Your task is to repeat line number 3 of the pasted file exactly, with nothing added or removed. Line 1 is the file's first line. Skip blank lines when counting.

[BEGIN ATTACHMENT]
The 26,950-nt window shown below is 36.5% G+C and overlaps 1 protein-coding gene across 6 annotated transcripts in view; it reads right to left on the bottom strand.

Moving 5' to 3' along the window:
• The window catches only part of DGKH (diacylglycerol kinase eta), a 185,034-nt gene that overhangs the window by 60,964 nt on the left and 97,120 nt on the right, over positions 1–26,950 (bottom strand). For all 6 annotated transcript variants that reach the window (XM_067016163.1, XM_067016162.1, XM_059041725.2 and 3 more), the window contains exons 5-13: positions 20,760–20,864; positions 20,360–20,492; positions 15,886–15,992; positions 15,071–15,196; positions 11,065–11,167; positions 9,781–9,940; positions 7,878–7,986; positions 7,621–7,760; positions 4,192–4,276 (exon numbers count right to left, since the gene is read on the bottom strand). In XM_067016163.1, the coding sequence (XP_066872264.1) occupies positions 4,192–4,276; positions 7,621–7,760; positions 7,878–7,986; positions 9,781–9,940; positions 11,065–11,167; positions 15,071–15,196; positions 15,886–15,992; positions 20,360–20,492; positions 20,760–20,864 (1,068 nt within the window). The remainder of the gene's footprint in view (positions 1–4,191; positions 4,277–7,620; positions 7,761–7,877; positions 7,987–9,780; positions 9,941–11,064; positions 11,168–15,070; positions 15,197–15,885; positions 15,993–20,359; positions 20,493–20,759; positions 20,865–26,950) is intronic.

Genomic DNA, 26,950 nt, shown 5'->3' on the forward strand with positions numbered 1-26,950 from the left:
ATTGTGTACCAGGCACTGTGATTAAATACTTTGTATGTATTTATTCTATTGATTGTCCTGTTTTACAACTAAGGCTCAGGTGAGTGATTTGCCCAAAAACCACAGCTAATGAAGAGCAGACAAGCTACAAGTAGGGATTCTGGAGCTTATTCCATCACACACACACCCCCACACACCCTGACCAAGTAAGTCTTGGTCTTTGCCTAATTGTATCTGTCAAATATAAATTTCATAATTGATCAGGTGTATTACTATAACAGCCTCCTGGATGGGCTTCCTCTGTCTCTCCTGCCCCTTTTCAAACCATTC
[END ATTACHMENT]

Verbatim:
• The window catches only part of DGKH (diacylglycerol kinase eta), a 185,034-nt gene that overhangs the window by 60,964 nt on the left and 97,120 nt on the right, over positions 1–26,950 (bottom strand). For all 6 annotated transcript variants that reach the window (XM_067016163.1, XM_067016162.1, XM_059041725.2 and 3 more), the window contains exons 5-13: positions 20,760–20,864; positions 20,360–20,492; positions 15,886–15,992; positions 15,071–15,196; positions 11,065–11,167; positions 9,781–9,940; positions 7,878–7,986; positions 7,621–7,760; positions 4,192–4,276 (exon numbers count right to left, since the gene is read on the bottom strand). In XM_067016163.1, the coding sequence (XP_066872264.1) occupies positions 4,192–4,276; positions 7,621–7,760; positions 7,878–7,986; positions 9,781–9,940; positions 11,065–11,167; positions 15,071–15,196; positions 15,886–15,992; positions 20,360–20,492; positions 20,760–20,864 (1,068 nt within the window). The remainder of the gene's footprint in view (positions 1–4,191; positions 4,277–7,620; positions 7,761–7,877; positions 7,987–9,780; positions 9,941–11,064; positions 11,168–15,070; positions 15,197–15,885; positions 15,993–20,359; positions 20,493–20,759; positions 20,865–26,950) is intronic.